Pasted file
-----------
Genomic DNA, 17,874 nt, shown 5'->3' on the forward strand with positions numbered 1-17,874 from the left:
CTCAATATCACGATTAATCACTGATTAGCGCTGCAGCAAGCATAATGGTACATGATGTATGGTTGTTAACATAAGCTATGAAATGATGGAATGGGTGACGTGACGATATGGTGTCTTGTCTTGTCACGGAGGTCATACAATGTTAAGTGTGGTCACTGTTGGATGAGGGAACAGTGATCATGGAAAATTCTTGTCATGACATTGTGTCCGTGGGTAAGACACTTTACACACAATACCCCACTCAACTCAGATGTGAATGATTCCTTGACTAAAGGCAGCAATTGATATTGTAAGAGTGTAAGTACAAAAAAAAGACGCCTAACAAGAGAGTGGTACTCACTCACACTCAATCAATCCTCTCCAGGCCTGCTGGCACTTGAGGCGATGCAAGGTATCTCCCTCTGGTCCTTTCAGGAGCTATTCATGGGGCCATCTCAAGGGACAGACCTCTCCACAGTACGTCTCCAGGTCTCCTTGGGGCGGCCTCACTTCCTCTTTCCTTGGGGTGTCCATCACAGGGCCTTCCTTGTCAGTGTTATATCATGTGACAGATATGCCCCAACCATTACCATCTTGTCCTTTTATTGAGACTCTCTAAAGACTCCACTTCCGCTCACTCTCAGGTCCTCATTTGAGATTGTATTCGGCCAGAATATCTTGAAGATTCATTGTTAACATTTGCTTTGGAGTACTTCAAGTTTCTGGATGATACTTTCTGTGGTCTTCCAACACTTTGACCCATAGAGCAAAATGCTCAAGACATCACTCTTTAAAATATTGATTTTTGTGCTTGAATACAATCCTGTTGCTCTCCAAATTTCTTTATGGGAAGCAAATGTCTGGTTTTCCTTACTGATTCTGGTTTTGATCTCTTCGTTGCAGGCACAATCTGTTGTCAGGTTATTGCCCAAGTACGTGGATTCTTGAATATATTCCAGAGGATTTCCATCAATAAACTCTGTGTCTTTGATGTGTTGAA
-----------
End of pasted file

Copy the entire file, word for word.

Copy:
Genomic DNA, 17,874 nt, shown 5'->3' on the forward strand with positions numbered 1-17,874 from the left:
CTCAATATCACGATTAATCACTGATTAGCGCTGCAGCAAGCATAATGGTACATGATGTATGGTTGTTAACATAAGCTATGAAATGATGGAATGGGTGACGTGACGATATGGTGTCTTGTCTTGTCACGGAGGTCATACAATGTTAAGTGTGGTCACTGTTGGATGAGGGAACAGTGATCATGGAAAATTCTTGTCATGACATTGTGTCCGTGGGTAAGACACTTTACACACAATACCCCACTCAACTCAGATGTGAATGATTCCTTGACTAAAGGCAGCAATTGATATTGTAAGAGTGTAAGTACAAAAAAAAGACGCCTAACAAGAGAGTGGTACTCACTCACACTCAATCAATCCTCTCCAGGCCTGCTGGCACTTGAGGCGATGCAAGGTATCTCCCTCTGGTCCTTTCAGGAGCTATTCATGGGGCCATCTCAAGGGACAGACCTCTCCACAGTACGTCTCCAGGTCTCCTTGGGGCGGCCTCACTTCCTCTTTCCTTGGGGTGTCCATCACAGGGCCTTCCTTGTCAGTGTTATATCATGTGACAGATATGCCCCAACCATTACCATCTTGTCCTTTTATTGAGACTCTCTAAAGACTCCACTTCCGCTCACTCTCAGGTCCTCATTTGAGATTGTATTCGGCCAGAATATCTTGAAGATTCATTGTTAACATTTGCTTTGGAGTACTTCAAGTTTCTGGATGATACTTTCTGTGGTCTTCCAACACTTTGACCCATAGAGCAAAATGCTCAAGACATCACTCTTTAAAATATTGATTTTTGTGCTTGAATACAATCCTGTTGCTCTCCAAATTTCTTTATGGGAAGCAAATGTCTGGTTTTCCTTACTGATTCTGGTTTTGATCTCTTCGTTGCAGGCACAATCTGTTGTCAGGTTATTGCCCAAGTACGTGGATTCTTGAATATATTCCAGAGGATTTCCATCAATAAACTCTGTGTCTTTGATGTGTTGAA